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Since the implementation of the ICD-10 coding system, most claims are processing smoothly and rejection rates have been minimal.
There was so much hype leading up to the implementation of ICD-10 that when Oct.1 2015 arrived, many individuals in the healthcare industry expected disaster: systems shutting down, claims not going out, patients not being seen, etc.
In truth, ICD-10 implementation was fairly pain free. Although we are still waiting for some health plans to fix their medical polices, overall the CMS and the Medicare Area Contractors (MACs) responded beautifully.
In some instances, some policies are "forcing" physicians to use an unspecified code because the more specific code was missed when the ICD-9 to ICD-10 mappings were created. That's a shame because using unspecified codes teaches bad coding and documentation habits. We know that these policies will be fixed during quarterly changes. In the meantime, we must "dummy down" our coding, or chance having our claims denied.
For example, some medical policies have codes included for unspecified hearing loss, but not for sensorineural hearing loss or sudden hearing loss. Yet from the intent of the policy language, and the inclusion of the unspecified option, it is clear the other conditions should have been included, as well. In some instances entire code blocks have been left out of the mappings.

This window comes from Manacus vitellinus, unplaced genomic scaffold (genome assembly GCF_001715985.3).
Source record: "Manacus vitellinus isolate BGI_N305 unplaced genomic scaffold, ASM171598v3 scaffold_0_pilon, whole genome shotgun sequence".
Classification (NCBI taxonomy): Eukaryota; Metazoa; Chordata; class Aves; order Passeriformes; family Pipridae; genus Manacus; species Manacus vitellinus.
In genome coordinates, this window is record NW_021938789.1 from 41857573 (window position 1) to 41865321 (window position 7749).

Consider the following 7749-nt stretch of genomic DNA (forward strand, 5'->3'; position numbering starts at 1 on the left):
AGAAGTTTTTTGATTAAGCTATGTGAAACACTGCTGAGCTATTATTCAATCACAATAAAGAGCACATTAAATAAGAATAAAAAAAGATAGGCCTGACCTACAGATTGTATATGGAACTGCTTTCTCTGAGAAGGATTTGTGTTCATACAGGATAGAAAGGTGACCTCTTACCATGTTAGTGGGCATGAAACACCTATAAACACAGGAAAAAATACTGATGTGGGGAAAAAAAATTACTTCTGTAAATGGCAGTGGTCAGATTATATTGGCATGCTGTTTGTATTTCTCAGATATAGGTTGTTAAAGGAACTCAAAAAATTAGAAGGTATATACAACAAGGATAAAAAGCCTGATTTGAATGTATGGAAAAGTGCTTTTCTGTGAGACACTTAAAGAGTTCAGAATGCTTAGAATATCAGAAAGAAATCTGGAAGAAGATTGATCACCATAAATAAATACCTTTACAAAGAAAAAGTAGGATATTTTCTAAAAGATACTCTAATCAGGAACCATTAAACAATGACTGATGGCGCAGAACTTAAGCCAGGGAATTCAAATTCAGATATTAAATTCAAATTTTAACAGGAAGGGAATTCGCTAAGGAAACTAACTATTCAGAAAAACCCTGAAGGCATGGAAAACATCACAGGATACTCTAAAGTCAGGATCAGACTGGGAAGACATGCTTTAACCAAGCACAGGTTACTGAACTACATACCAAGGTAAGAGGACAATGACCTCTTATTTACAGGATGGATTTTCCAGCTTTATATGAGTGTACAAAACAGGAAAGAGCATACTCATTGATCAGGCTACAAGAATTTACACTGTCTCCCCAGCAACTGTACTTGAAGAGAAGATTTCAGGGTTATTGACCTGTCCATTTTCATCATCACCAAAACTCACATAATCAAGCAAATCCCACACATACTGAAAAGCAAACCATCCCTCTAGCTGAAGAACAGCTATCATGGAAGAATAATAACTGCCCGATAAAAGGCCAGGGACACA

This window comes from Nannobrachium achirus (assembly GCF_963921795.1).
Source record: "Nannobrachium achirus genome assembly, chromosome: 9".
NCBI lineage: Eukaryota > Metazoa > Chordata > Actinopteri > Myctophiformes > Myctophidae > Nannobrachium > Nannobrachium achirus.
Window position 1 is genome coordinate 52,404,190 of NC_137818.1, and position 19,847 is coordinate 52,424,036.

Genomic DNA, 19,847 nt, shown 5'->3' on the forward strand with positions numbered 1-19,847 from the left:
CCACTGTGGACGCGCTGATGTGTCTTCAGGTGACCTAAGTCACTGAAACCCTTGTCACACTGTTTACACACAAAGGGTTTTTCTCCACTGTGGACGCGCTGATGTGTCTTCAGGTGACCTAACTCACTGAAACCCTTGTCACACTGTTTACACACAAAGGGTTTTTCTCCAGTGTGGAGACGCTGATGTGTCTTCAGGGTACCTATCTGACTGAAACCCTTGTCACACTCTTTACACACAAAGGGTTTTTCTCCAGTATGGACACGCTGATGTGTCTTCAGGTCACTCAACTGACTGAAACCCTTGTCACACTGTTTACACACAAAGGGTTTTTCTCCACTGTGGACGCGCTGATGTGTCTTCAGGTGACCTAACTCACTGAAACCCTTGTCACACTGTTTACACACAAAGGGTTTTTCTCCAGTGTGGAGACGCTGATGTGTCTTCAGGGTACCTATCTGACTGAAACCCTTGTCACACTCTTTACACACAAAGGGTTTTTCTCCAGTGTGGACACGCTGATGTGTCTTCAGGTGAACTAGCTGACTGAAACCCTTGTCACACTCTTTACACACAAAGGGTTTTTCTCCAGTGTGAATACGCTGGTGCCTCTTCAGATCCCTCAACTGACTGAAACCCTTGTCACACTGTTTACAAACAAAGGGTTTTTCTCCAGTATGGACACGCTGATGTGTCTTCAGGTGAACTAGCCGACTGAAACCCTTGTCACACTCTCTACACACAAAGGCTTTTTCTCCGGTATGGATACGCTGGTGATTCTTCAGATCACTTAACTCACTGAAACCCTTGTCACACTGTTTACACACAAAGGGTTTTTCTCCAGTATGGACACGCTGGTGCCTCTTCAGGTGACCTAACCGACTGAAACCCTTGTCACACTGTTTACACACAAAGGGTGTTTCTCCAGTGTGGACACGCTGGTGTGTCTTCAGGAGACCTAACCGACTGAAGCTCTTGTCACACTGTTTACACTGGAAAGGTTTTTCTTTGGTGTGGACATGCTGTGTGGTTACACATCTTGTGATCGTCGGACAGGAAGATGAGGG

In other instances, interim guidance has caused issues. For example, although the guidelines state that "Excludes1" means you should never code conditions together, there were many issues found with those notes; therefore, interim advice is to ignore the "never" part of the instruction and do code conditions together, when it makes sense. This can cause difficulties for physicians trying to get claims approved or paid, and may cause claims to become hung up in claims scrubbers and encoders.
Overall, however, rejection rates have been minimal, despite all the "moving parts" of ICD-10 implementation. That is a huge testament to the healthcare industry. It was really amazing to see everyone working together; reaching out to make sure everyone was prepared. CMS did an excellent job, as well, rising to this challenge and keeping providers informed.
But now is not the time to sit back. We still need to do due diligence. The codes and coding policies will be revised many times over the coming years; and, with the implementation of advanced payment models, it's important for physicians to document well so that their records capture all of the data from the patient encounter. It's even more important that providers have skilled coding staff to help them capture the correct coding.
Remember, it's our claims data that payers and auditors will analyze first. Therefore, it's important to make sure that what goes out the door on the claim form matches what is in our records. Clinical documentation improvement in the medical practice is necessary for us to elevate our practices to be prepared for these changing payment models. We must continue to work ICD-10 documentation concepts into our existing templates, not only to keep us compliant in ICD-10, but to prepare us for future changes.
Rhonda Buckholtz, CPC, CPCI, CPMA, CRC, CHPSE, CENTC, CGSC, CPEDC, COBGC, is vice president, strategic development for the AAPC. She may be reached via firstname.lastname@example.org.